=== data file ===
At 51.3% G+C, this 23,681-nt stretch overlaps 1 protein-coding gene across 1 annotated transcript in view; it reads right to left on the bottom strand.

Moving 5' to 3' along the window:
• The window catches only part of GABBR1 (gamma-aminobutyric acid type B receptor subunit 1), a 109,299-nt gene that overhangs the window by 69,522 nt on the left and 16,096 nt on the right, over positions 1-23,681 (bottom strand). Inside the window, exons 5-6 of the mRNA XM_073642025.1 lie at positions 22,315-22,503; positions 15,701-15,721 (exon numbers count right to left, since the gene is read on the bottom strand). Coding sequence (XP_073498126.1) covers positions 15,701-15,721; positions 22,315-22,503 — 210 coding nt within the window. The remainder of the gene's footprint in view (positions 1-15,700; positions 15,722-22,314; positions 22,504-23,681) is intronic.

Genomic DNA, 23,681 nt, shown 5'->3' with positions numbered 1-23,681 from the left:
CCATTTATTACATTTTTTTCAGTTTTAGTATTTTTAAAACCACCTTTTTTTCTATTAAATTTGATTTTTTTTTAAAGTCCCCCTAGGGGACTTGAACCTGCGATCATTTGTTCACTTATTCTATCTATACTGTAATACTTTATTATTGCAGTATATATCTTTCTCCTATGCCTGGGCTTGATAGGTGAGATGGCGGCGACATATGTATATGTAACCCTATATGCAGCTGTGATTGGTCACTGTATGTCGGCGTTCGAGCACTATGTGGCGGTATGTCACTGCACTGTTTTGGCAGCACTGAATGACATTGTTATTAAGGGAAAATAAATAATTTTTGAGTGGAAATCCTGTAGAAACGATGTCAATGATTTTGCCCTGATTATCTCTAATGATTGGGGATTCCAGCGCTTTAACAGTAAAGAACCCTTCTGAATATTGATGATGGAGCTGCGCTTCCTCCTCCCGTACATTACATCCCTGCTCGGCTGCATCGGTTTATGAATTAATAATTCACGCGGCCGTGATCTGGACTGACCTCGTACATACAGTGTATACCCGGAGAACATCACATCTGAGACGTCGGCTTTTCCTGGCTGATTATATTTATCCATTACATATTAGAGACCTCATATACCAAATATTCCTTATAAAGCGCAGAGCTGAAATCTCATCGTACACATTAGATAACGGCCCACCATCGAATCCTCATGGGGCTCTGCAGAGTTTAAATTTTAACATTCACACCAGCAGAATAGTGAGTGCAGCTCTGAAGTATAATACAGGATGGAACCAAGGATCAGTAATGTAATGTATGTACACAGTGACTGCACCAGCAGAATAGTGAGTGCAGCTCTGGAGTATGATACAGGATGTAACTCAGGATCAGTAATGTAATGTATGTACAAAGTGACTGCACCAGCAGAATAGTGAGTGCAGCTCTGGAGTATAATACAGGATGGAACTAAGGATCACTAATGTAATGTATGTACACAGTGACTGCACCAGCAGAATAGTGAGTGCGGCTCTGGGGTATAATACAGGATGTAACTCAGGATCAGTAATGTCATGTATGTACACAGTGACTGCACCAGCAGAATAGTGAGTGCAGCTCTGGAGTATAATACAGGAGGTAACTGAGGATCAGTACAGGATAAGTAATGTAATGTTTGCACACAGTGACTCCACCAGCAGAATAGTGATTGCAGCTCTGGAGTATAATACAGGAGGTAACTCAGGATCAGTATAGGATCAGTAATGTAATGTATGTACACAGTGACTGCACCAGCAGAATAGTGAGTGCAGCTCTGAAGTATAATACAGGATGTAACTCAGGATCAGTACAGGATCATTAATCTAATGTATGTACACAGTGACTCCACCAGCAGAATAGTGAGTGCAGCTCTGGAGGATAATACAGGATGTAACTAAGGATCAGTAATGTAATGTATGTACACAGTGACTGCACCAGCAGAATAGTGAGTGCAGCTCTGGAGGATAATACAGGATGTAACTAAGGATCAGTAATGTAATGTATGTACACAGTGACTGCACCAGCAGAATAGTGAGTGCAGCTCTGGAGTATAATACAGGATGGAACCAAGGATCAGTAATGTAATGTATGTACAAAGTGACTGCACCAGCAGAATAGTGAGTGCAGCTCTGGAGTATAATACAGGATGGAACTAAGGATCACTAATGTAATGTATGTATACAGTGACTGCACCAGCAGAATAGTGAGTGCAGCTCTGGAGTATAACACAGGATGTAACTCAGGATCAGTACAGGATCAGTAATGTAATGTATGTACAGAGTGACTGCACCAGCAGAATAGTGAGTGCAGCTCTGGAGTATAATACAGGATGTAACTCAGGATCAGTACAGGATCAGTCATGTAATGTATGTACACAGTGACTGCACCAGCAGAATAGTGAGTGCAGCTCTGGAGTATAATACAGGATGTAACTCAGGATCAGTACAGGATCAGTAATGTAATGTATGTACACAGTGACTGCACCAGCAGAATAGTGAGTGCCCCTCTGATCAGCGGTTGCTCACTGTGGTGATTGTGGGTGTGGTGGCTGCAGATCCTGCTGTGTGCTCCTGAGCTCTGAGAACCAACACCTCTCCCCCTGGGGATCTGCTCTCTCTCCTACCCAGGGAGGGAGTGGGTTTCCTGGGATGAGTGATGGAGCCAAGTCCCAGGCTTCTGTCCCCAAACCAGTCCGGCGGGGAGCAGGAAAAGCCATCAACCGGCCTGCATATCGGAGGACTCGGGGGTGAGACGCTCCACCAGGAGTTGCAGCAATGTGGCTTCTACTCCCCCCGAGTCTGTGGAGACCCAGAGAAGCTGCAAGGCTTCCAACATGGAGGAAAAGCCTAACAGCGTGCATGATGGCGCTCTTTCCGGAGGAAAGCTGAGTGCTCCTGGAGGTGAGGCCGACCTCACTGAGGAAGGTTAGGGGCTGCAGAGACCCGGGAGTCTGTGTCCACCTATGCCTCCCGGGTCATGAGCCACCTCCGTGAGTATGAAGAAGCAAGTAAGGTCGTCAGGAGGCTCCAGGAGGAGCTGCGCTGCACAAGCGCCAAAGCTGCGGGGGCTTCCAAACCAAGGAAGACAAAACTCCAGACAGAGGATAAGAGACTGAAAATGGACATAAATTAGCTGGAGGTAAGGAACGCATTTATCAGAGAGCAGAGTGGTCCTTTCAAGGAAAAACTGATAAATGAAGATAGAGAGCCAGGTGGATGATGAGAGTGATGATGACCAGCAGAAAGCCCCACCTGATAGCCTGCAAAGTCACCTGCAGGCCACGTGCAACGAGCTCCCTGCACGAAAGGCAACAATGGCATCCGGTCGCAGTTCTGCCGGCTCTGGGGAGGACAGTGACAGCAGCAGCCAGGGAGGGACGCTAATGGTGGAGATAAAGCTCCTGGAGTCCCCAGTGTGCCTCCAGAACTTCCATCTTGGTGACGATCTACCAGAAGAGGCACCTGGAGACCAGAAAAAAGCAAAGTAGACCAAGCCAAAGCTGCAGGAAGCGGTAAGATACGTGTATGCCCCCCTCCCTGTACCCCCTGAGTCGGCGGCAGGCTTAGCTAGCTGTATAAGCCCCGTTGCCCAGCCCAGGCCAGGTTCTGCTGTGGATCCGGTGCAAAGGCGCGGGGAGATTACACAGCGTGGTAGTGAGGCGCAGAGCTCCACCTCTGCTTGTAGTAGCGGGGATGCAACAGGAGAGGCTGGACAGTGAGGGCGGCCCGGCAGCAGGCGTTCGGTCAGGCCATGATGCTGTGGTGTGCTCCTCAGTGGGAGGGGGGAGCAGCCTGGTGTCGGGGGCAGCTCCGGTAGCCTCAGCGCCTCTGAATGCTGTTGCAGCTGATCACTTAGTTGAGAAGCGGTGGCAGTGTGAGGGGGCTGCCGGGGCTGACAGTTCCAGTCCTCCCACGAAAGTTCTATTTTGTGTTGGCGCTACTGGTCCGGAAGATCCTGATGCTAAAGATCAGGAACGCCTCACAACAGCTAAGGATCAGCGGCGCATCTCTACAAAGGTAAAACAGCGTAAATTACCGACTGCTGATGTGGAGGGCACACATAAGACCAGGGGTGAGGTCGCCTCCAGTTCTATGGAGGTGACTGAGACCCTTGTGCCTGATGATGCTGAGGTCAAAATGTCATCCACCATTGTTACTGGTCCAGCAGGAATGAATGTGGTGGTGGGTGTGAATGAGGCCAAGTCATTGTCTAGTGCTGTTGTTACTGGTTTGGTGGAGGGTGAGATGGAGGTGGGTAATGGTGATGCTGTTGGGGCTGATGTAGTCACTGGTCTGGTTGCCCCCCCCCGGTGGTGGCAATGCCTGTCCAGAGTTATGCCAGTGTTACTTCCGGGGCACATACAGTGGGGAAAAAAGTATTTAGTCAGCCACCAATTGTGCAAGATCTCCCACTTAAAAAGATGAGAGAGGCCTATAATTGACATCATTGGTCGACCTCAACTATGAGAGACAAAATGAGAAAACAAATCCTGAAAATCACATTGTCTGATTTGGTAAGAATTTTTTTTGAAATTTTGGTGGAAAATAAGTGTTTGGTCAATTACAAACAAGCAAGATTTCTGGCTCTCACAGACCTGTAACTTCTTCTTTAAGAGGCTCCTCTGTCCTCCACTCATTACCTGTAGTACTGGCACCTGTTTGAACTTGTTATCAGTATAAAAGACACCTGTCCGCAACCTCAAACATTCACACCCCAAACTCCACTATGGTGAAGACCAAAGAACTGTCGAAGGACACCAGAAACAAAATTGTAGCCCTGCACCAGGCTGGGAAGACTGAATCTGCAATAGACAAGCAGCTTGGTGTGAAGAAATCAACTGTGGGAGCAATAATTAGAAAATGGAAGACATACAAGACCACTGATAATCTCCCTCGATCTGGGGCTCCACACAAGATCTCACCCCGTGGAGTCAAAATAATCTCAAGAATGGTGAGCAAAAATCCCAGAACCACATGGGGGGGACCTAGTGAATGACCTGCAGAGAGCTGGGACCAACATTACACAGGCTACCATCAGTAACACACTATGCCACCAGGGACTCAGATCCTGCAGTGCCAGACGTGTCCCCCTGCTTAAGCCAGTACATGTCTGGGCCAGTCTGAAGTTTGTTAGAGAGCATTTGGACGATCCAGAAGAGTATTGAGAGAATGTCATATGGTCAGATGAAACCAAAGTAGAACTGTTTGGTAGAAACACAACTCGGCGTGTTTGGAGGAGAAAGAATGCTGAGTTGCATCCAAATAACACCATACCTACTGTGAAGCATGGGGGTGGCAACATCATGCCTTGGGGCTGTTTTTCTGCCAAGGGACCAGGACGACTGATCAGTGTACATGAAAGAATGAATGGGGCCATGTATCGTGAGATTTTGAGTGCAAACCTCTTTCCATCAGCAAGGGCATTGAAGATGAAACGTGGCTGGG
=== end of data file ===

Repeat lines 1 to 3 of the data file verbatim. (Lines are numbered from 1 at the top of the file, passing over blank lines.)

At 51.3% G+C, this 23,681-nt stretch overlaps 1 protein-coding gene across 1 annotated transcript in view; it reads right to left on the bottom strand.

Moving 5' to 3' along the window:
• The window catches only part of GABBR1 (gamma-aminobutyric acid type B receptor subunit 1), a 109,299-nt gene that overhangs the window by 69,522 nt on the left and 16,096 nt on the right, over positions 1-23,681 (bottom strand). Inside the window, exons 5-6 of the mRNA XM_073642025.1 lie at positions 22,315-22,503; positions 15,701-15,721 (exon numbers count right to left, since the gene is read on the bottom strand). Coding sequence (XP_073498126.1) covers positions 15,701-15,721; positions 22,315-22,503 — 210 coding nt within the window. The remainder of the gene's footprint in view (positions 1-15,700; positions 15,722-22,314; positions 22,504-23,681) is intronic.